The first GPS satellite was launched in 1978, and was built to aid navigation by transmitting radio signals from space to Earth. In 2000, President Bill Clinton removed the system’s military encryption. Called “selective availability,” this encryption had prevented users from calculating position coordinates in real time. Today, there are 31 GPS satellites operated by the US, plus more from other countries, all producing freely-available data.
In recent years, radio scientists have found a way to use the GPS constellation for purposes far beyond its intended use. The bounce-backs of GPS signals can be used to measure soil moisture, sea surface height, sea ice, wind velocities, and snow depth. After bouncing off of the Earth, the weak return signals are received by other satellites and contain information about the surface they hit. This process is called the Global Navigation Satellite System Reflectometry (GNSS-R).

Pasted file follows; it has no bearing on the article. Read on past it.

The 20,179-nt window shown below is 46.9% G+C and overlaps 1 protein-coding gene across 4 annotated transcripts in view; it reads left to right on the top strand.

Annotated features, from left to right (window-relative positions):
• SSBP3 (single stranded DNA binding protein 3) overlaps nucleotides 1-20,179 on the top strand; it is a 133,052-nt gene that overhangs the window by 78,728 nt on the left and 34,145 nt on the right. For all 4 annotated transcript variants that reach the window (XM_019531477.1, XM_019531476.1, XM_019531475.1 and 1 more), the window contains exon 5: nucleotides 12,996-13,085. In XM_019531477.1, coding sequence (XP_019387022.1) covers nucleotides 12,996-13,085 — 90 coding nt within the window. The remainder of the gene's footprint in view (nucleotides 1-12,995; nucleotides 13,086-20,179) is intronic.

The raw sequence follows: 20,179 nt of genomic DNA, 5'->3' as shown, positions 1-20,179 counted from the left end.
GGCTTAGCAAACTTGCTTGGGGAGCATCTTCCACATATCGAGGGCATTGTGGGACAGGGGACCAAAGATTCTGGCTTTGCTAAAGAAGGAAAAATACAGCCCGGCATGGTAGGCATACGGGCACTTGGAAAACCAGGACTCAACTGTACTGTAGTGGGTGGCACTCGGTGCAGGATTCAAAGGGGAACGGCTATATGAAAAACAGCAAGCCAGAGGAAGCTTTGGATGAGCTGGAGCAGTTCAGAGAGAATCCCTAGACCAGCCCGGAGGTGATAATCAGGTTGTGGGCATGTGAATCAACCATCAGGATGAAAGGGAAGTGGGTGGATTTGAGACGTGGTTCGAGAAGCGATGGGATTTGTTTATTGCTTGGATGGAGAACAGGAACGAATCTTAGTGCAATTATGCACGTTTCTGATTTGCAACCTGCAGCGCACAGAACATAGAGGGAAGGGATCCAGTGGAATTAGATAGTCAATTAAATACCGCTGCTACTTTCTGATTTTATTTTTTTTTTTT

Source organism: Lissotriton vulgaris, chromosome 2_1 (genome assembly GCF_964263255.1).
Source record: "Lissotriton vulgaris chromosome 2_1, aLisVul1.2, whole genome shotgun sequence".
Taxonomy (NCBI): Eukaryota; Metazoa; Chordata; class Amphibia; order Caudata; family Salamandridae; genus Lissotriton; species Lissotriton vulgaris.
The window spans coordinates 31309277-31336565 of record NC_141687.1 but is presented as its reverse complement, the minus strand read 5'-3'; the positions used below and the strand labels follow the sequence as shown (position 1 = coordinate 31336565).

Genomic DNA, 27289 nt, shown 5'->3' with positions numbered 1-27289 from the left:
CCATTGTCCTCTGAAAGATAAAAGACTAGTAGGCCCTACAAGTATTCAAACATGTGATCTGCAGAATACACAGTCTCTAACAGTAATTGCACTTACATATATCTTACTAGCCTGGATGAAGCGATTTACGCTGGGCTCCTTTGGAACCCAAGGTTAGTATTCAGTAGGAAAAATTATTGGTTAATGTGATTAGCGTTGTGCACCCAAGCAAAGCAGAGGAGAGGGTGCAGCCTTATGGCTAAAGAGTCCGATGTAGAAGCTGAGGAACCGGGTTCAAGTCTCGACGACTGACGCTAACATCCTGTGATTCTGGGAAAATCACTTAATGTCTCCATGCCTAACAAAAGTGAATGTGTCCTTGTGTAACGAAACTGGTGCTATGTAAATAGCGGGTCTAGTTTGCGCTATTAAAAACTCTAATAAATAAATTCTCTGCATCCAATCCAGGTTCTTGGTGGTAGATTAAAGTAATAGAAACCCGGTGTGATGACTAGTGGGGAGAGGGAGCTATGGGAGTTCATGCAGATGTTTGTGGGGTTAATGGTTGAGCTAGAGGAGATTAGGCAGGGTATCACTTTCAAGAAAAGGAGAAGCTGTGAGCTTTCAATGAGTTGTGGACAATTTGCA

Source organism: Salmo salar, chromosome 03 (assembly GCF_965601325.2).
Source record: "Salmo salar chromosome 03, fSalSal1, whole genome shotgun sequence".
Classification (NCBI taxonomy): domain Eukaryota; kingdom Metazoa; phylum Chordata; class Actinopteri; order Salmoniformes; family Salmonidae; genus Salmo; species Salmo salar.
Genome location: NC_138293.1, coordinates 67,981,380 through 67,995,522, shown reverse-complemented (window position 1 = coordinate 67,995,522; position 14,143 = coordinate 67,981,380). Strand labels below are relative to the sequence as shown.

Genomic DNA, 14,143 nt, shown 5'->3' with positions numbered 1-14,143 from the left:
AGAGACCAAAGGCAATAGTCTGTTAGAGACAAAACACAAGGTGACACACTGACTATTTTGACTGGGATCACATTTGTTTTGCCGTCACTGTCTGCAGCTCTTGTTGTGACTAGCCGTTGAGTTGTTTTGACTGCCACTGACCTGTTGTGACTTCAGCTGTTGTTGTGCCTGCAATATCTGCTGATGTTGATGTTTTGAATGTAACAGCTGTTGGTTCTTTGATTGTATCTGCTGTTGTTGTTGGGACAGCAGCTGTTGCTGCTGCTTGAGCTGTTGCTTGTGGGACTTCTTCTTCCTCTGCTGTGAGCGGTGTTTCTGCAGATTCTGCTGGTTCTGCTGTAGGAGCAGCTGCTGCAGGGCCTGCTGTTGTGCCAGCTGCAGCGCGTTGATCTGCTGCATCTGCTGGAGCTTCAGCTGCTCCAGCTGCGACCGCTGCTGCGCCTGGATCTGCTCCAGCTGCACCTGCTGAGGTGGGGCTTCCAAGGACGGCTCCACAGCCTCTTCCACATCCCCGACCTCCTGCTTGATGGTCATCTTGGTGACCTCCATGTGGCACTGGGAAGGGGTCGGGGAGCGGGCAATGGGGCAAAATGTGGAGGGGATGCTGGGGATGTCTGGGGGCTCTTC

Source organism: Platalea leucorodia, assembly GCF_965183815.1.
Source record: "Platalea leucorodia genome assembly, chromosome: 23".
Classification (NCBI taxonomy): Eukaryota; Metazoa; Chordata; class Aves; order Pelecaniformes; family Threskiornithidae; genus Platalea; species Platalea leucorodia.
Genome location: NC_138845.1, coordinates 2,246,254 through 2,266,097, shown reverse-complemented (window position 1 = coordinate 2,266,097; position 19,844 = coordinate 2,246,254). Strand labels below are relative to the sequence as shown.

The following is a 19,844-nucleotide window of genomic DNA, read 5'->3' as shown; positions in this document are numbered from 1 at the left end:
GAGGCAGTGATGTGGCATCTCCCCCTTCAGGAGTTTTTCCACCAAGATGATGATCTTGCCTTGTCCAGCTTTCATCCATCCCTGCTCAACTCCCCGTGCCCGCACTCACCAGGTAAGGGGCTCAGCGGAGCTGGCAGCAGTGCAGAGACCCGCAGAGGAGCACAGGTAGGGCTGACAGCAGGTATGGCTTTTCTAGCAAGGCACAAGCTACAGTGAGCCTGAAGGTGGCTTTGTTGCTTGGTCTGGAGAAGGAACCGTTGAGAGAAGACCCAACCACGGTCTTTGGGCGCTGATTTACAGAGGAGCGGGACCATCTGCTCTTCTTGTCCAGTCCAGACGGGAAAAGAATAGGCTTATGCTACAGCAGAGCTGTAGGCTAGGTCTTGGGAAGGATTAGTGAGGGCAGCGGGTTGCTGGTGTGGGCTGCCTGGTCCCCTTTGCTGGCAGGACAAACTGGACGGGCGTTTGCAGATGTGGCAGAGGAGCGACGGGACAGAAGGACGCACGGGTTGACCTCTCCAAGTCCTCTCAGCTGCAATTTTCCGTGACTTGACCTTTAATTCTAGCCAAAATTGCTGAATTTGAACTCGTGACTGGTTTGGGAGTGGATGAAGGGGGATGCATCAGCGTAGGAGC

Now, researchers have developed a new method to measure melting of the Greenland ice sheet using the GNSS-R.
Water reflects more microwave radiation than ice, causing stronger bounce-backs from melt regions. Researchers use this property to make maps of the reflectivity of the ice sheet during melt and non-melt seasons. Furthermore, the GPS signals can penetrate hundreds of feet into the ice, much deeper than existing measurements. As a result, the technique may be able to detect previously invisible subsurface melt, a new research area.
Spaceborne sensors are notorious for unplanned failures. The ability to make melt measurements from military-backed GPS satellites will provide a useful and more securely funded point of comparison for conventional measurements, potentially at greater subsurface depths than before.